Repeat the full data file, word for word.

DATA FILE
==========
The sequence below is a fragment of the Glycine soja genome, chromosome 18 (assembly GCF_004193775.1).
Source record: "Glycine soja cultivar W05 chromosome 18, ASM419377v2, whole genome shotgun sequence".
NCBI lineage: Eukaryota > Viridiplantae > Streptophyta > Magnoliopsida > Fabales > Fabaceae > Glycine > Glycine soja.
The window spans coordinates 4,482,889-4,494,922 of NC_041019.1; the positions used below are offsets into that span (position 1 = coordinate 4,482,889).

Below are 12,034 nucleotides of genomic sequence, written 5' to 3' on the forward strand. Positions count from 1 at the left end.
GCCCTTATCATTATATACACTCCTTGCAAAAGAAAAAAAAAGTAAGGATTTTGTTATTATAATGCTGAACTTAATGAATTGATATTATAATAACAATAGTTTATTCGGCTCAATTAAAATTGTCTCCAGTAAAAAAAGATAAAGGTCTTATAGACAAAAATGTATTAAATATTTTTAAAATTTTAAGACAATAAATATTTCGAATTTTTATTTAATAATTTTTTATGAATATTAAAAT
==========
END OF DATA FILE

The sequence below is a fragment of the Glycine soja genome, chromosome 18 (assembly GCF_004193775.1).
Source record: "Glycine soja cultivar W05 chromosome 18, ASM419377v2, whole genome shotgun sequence".
NCBI lineage: Eukaryota > Viridiplantae > Streptophyta > Magnoliopsida > Fabales > Fabaceae > Glycine > Glycine soja.
The window spans coordinates 4,482,889-4,494,922 of NC_041019.1; the positions used below are offsets into that span (position 1 = coordinate 4,482,889).

Below are 12,034 nucleotides of genomic sequence, written 5' to 3' on the forward strand. Positions count from 1 at the left end.
GCCCTTATCATTATATACACTCCTTGCAAAAGAAAAAAAAAGTAAGGATTTTGTTATTATAATGCTGAACTTAATGAATTGATATTATAATAACAATAGTTTATTCGGCTCAATTAAAATTGTCTCCAGTAAAAAAAGATAAAGGTCTTATAGACAAAAATGTATTAAATATTTTTAAAATTTTAAGACAATAAATATTTCGAATTTTTATTTAATAATTTTTTATGAATATTAAAAT